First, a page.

In 1974, Blondell played the wife of Tom D'Andrea's character in the television film, Bobby Parker and Company, with Ted Bessell in the starring role as the son of Blondell and D'Andrea. Coincidentally, D'Andrea had earlier played Jim Gillis, the television husband of Blondell's younger sister, Gloria Blondell, in the NBC sitcom The Life of Riley .
Blondell has a motion pictures star on the Hollywood Walk of Fame for her contributions to the film industry. Her star is located at 6311 Hollywood Boulevard.In December 2007, the Museum of Modern Art in New York City mounted a retrospective of Blondell's films in connection with a new biography by film professor Matthew Kennedy, and theatrical revival houses such as Film Forum in Manhattan have also projected many of her films recently.
She wrote a novel titled Center Door Fancy (New York: Delacorte Press, 1972), which was a thinly disguised autobiography with veiled references to June Allyson and Dick Powell.
Blondell was married three times, first to cinematographer George Barnes in a private wedding ceremony on January 4, 1933, at the First Presbyterian Church in Phoenix, Arizona. They had one child — Norman Scott Barnes, who became an accomplished producer, director, and television executive — and divorced in 1936.
On September 19, 1936, she married her second husband, actor, director, and singer Dick Powell. They had a daughter, Ellen Powell, who became a studio hair stylist, and Powell adopted her son by her previous marriage under the name Norman Scott Powell. Blondell and Powell were divorced on July 14, 1944. Blondell was less than friendly with Powell's next wife, June Allyson, although the two women would later appear together in The Opposite Sex (1956).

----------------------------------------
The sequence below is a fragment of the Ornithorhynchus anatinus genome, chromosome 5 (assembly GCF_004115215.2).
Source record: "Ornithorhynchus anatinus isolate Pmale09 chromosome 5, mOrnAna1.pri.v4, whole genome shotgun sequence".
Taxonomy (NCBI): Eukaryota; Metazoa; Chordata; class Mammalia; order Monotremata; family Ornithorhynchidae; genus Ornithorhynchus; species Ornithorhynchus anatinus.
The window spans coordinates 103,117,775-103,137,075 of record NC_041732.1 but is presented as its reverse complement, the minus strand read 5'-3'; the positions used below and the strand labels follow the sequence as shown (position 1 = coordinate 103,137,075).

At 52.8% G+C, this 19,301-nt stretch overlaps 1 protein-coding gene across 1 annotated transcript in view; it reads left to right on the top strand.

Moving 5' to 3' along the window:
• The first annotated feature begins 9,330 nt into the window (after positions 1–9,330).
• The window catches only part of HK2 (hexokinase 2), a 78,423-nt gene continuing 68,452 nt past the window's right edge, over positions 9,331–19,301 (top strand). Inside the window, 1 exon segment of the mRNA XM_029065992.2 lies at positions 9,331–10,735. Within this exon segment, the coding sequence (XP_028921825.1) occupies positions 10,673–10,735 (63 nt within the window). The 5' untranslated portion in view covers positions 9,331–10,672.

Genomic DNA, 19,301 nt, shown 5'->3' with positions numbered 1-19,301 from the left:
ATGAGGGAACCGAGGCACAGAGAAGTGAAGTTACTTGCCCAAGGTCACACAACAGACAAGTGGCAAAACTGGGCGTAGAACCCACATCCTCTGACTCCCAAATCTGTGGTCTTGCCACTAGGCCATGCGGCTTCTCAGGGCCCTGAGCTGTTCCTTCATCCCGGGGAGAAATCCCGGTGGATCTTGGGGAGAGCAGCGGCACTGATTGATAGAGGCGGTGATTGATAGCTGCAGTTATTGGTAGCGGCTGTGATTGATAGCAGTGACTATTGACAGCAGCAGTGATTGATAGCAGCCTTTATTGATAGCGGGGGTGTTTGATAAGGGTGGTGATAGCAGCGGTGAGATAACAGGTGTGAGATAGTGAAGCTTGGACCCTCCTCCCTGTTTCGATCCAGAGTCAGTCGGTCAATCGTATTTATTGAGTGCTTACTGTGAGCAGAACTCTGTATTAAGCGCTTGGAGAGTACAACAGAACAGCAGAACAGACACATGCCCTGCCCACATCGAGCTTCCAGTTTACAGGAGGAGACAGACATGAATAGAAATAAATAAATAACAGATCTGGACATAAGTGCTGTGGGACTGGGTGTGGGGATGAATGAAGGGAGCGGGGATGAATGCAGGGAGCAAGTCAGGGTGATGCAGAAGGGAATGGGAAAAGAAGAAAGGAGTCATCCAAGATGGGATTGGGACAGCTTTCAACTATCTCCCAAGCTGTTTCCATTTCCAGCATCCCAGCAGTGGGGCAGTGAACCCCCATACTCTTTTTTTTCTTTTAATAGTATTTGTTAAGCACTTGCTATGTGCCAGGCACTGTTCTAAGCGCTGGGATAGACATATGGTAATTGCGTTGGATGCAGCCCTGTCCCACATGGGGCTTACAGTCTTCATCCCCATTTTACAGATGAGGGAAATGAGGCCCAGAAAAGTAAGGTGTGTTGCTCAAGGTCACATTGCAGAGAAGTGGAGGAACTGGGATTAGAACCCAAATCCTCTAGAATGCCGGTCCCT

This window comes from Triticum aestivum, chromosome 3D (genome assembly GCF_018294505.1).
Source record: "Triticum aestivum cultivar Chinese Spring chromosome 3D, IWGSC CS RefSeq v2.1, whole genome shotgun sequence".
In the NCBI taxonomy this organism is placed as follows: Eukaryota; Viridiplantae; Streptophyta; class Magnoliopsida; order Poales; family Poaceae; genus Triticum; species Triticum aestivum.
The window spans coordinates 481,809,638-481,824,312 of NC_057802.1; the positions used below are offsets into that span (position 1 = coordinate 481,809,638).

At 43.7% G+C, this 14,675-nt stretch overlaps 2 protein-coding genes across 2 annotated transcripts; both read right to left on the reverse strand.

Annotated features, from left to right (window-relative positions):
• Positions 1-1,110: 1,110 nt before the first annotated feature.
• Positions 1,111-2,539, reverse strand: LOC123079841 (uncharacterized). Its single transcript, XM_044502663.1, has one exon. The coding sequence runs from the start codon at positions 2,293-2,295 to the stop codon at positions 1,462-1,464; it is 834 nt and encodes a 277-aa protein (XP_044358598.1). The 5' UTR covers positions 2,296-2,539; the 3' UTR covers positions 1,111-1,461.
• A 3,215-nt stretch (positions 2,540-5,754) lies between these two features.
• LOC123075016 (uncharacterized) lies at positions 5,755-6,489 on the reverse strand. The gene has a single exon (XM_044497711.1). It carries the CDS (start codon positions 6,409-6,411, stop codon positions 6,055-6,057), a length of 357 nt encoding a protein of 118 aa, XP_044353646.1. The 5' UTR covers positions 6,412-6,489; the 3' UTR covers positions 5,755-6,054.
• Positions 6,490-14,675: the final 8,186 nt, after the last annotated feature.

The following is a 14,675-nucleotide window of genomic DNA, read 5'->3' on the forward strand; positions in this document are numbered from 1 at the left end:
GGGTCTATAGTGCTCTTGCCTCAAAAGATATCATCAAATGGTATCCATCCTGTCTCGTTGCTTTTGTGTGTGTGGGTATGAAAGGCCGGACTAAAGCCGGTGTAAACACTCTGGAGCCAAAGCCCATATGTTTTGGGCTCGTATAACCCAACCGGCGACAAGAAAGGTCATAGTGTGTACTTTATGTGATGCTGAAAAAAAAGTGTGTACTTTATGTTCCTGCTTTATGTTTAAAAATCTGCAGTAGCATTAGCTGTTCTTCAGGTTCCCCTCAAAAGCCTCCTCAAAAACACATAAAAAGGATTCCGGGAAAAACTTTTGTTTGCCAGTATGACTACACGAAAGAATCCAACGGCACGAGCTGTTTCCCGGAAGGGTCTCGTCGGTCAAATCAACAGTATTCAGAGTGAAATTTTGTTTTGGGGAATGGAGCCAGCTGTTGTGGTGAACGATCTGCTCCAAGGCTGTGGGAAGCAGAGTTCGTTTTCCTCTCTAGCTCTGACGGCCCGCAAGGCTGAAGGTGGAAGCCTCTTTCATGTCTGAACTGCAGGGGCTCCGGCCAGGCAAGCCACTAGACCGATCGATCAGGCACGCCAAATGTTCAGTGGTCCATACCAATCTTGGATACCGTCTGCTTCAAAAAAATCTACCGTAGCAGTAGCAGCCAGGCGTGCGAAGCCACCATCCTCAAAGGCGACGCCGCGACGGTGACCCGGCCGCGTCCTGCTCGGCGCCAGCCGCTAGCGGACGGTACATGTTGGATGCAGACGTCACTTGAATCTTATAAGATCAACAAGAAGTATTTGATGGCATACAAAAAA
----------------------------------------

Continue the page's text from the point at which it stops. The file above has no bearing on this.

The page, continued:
On July 5, 1947, Blondell married her third husband, producer Mike Todd, whom she divorced in 1950. Her marriage to Todd was an emotional and financial disaster. She once accused him of holding her outside a hotel window by her ankles.He was also a heavy spender who lost hundreds of thousands of dollars gambling (high-stakes bridge was one of his weaknesses) and went through a controversial bankruptcy during their marriage. An often-repeated myth is that Mike Todd "dumped" Joan Blondell for Elizabeth Taylor, when in fact, Blondell left Todd of her own accord years before he met Taylor.
Blondell died of leukemia in Santa Monica, California, on Christmas Day, 1979, with her children and her sister at her bedside.She is interred in the Forest Lawn Memorial Park Cemetery in Glendale, California.
|1930||The Office Wife||Katherine Mudcock|
|1931||Other Men's Women||Marie|
|1931||Illicit||Helen Dukie Childers|
|1931||God's Gift to Women||Fifi|
|1931||The Public Enemy||Mamie|
|1931||My Past||Marian Moore|
|1931||Big Business Girl||Pearl|
|1931||The Reckless Hour||Myrtle Nichols|
|1931||Blonde Crazy||Ann Roberts|
|1932||Union Depot||Ruth Collins|
|1932||The Greeks Had a Word for Them||Schatze Citroux|
|1932||The Crowd Roars||Anne Scott|
|1932||The Famous Ferguson Case||Maizie Dickson|
|1932||Make Me a Star||Flips Montague|
|1932||Miss Pinkerton||Miss Adams|
|1932||Big City Blues||Vida Fleet|
|1932||Three on a Match||Mary Keaton|
|1933||Lawyer Man||Olga Michaels|
|1933||Broadway Bad||Tony Landers|
|1933||Blondie Johnson||Blondie Johnson|
|1933||Gold Diggers of 1933||Carol King|
|1933||Goodbye Again||Anne Rogers|
|1933||Footlight Parade||Nan Prescott|
|1933||Havana Widows||Mae Knight|
|1933||Convention City||Nancy Lorraine||Lost film|
|1934||I've Got Your Number||Marie Lawson|
|1934||He Was Her Man||Rose Lawrence|